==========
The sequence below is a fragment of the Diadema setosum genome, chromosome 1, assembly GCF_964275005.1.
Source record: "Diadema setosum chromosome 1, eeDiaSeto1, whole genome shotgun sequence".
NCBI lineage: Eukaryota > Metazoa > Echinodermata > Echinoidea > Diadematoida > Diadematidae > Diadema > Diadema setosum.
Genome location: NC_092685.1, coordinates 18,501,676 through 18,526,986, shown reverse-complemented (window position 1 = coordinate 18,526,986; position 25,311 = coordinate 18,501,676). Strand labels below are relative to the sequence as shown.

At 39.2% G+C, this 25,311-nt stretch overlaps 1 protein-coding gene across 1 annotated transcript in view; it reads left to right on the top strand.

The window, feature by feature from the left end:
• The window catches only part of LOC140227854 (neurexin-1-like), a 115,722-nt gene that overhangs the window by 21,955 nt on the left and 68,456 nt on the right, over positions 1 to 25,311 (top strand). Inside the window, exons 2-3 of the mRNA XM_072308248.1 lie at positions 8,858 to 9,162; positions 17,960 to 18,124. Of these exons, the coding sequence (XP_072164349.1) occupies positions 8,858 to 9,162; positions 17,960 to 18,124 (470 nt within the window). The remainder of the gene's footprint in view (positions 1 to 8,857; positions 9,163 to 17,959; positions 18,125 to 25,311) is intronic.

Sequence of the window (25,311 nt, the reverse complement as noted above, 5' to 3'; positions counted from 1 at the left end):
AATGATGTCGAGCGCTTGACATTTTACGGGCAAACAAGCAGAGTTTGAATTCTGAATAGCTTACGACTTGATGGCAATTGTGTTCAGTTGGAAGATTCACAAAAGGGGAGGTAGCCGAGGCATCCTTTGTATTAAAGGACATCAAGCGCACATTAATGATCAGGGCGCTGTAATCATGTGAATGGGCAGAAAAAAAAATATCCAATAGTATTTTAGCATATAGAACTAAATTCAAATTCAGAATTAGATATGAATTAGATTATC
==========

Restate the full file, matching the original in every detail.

The sequence below is a fragment of the Diadema setosum genome, chromosome 1, assembly GCF_964275005.1.
Source record: "Diadema setosum chromosome 1, eeDiaSeto1, whole genome shotgun sequence".
NCBI lineage: Eukaryota > Metazoa > Echinodermata > Echinoidea > Diadematoida > Diadematidae > Diadema > Diadema setosum.
Genome location: NC_092685.1, coordinates 18,501,676 through 18,526,986, shown reverse-complemented (window position 1 = coordinate 18,526,986; position 25,311 = coordinate 18,501,676). Strand labels below are relative to the sequence as shown.

At 39.2% G+C, this 25,311-nt stretch overlaps 1 protein-coding gene across 1 annotated transcript in view; it reads left to right on the top strand.

The window, feature by feature from the left end:
• The window catches only part of LOC140227854 (neurexin-1-like), a 115,722-nt gene that overhangs the window by 21,955 nt on the left and 68,456 nt on the right, over positions 1 to 25,311 (top strand). Inside the window, exons 2-3 of the mRNA XM_072308248.1 lie at positions 8,858 to 9,162; positions 17,960 to 18,124. Of these exons, the coding sequence (XP_072164349.1) occupies positions 8,858 to 9,162; positions 17,960 to 18,124 (470 nt within the window). The remainder of the gene's footprint in view (positions 1 to 8,857; positions 9,163 to 17,959; positions 18,125 to 25,311) is intronic.

Sequence of the window (25,311 nt, the reverse complement as noted above, 5' to 3'; positions counted from 1 at the left end):
AATGATGTCGAGCGCTTGACATTTTACGGGCAAACAAGCAGAGTTTGAATTCTGAATAGCTTACGACTTGATGGCAATTGTGTTCAGTTGGAAGATTCACAAAAGGGGAGGTAGCCGAGGCATCCTTTGTATTAAAGGACATCAAGCGCACATTAATGATCAGGGCGCTGTAATCATGTGAATGGGCAGAAAAAAAAATATCCAATAGTATTTTAGCATATAGAACTAAATTCAAATTCAGAATTAGATATGAATTAGATTATC